A World in Transition: Insights from Transition Hub - Our True Guide in Times of Change
Some 2500 years ago, the Greek philosopher Heraclitus declared that – ‘nothing endures but change’ and today, this ancient wisdom is as relevant as ever.
Change is how we face challenges - innovate, develop, and grow and it is in
these times that we need a trusted guide as we navigate our way through. Challenges encompass the breadth of human experience from the intrinsic such as the loss of livelihood, or illness, to the existential such as an epidemic, or even a pandemic. So, who is this trusted guide, and how do we find them?
Perhaps you’re thinking of a mentor, a family member, or close work colleague – all could help - but what about your closest, trusted and most available ally, the one that can authentically guide you every step of the way – the one that is with you all the time - your values.
Defined by the Oxford Dictionary as ‘principles or standards of behaviour, one’s judgement of what is important in life,’ our values focus on what really matters to us and to understand and align with them enables us to confidently face life’s challenges. They are like our psychological fingerprint and when we authentically align with them, this builds our wellbeing and manages anxiety in the face of existential crises – helping us successfully manage change.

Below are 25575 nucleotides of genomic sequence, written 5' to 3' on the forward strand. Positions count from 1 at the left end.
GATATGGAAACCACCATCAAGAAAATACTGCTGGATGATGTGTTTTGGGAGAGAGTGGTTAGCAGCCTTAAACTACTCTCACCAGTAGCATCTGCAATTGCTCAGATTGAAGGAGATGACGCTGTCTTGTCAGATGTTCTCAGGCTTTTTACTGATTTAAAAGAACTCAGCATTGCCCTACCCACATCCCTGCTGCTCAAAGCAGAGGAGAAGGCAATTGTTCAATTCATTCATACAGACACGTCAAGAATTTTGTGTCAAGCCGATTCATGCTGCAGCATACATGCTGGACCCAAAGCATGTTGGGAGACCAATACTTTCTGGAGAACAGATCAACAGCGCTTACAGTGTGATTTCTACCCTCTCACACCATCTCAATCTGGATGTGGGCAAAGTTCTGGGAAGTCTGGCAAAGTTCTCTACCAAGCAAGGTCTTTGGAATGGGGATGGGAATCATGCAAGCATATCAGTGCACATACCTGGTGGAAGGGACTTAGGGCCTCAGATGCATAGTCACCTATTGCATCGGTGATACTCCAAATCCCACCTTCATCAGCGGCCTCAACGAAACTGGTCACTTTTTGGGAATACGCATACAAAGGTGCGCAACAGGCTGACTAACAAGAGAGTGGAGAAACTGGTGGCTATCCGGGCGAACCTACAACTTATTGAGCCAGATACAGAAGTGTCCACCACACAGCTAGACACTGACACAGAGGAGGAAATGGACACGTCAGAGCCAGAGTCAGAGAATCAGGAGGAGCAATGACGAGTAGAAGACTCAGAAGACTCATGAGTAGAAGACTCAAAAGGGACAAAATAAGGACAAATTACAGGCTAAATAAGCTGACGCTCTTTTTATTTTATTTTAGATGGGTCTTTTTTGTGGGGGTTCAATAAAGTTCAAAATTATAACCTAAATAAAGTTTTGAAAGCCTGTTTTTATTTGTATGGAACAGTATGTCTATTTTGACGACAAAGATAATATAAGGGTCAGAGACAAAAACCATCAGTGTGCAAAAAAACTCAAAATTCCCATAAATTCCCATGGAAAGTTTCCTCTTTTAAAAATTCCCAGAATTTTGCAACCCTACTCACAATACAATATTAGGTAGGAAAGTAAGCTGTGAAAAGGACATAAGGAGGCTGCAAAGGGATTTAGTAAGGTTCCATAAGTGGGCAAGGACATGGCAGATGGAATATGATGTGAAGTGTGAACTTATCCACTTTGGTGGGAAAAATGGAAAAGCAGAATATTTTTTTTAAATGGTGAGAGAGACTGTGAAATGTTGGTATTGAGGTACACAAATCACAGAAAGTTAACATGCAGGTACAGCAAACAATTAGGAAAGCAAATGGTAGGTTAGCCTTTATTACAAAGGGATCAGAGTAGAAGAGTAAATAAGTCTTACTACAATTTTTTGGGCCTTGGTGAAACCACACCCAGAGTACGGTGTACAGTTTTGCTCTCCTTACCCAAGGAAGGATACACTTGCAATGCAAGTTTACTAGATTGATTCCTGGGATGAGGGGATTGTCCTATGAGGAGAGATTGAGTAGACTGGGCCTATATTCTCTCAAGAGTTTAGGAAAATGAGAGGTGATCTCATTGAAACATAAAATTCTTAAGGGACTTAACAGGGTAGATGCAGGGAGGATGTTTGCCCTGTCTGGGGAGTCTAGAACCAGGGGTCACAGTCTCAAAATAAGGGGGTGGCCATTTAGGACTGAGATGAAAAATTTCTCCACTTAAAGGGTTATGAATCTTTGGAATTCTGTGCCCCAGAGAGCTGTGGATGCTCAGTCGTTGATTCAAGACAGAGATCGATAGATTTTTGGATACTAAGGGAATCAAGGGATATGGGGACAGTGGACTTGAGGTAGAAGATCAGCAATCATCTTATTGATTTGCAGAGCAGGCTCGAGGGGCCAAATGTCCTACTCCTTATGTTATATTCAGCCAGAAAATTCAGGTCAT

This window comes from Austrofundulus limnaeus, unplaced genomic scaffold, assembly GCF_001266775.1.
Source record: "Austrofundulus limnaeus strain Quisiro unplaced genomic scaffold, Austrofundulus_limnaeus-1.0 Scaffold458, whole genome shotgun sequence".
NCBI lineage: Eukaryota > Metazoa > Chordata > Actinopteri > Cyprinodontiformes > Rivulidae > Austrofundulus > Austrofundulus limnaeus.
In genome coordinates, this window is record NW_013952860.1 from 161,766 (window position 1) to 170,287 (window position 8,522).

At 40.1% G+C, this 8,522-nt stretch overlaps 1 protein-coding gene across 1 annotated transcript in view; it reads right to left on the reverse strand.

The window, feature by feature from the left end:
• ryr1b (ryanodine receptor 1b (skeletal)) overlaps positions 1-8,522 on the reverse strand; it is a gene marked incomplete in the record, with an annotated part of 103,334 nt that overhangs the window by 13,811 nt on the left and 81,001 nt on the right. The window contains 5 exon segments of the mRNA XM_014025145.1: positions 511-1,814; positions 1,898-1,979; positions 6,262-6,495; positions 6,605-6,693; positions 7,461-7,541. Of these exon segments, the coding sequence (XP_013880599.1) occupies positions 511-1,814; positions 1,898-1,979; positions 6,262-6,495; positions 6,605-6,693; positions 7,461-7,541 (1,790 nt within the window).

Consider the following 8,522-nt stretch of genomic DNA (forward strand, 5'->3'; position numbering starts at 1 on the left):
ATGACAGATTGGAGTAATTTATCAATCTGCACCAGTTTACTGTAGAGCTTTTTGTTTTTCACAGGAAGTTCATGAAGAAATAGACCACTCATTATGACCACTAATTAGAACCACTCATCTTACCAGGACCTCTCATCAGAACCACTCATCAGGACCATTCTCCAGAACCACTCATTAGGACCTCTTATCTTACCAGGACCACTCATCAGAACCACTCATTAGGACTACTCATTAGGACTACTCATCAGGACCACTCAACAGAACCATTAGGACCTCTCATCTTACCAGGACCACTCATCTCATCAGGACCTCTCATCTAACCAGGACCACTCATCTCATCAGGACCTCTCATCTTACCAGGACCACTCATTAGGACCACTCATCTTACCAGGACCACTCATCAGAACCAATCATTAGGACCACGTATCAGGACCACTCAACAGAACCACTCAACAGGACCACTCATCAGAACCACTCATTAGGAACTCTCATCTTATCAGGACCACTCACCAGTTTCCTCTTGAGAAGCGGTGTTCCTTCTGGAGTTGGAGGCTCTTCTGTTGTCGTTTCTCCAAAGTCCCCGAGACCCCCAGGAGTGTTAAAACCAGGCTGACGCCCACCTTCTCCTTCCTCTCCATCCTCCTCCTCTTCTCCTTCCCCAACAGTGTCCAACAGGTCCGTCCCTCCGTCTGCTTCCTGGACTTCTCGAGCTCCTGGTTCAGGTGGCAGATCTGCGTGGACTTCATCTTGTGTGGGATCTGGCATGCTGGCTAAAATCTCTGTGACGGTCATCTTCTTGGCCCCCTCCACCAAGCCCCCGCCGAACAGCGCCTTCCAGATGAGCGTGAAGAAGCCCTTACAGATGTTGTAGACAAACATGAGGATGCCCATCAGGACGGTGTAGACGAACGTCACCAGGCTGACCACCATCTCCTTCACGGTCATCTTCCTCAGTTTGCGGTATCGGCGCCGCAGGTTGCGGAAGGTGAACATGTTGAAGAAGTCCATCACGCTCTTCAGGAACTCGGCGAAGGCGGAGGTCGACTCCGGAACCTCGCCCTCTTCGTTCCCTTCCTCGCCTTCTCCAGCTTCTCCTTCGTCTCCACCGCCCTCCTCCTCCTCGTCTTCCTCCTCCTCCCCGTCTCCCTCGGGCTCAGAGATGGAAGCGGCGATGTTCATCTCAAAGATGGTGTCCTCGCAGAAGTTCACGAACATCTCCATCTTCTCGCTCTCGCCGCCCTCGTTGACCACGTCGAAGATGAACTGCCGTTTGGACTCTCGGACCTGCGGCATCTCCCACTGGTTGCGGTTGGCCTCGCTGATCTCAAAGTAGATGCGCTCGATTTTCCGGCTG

When we understand, align, and live our values - individually, in our teams, organisations and communities – we thrive.
This happens because we are aligning what we believe with what we do – and that makes all the difference. In times of challenge our values guide us through the twists and turns of life. Roy Disney once said, ‘making decisions is easy when you know what your values are’ - they provide the filter to enable us to make the authentic decisions we need to live our best life.
Our values are our true north and trusted guide in one – guiding us in a way that is authentic and supportive of our wellbeing – like gut sense. They act as a filter, setting boundaries for ourselves and others - illustrating what is ok and what is not. In identifying your values, think about what really matters to you, what fills you with a deep sense of meaning - they really need to matter, as they define how you show up authentically. Researcher and author Jim Collins suggested that, ‘if you have more than three priorities, you have no priorities’ - and similarly so with our values. We need to get to the heart of what it is that we value most.
Academic and researcher, Brene Brown, suggests that when it comes to establishing values, ‘if everything is important, then nothing is a driver for you.’
In this, our core values need to be built on solid foundations, so, try to think of just two, or three. It may not seem like many; however, they really need to be important to you.
Our values are innate, and it is in times of change that we need them most, as they help us understand what is important. Like a muscle, the more you exercise them the more embedded and operationalised they will become – enabling authenticity, lowering anxiety and helping you manage change.
As Heraclitus said – nothing endures but change and with the current changes in our world, our values are more important than ever. They manifest the best of what is, so we can be the best we can be.
Author bio: As our resident positive psychology and positive education expert, Andrew Cochrane works with individuals and organisations to maximise their potential through values alignment.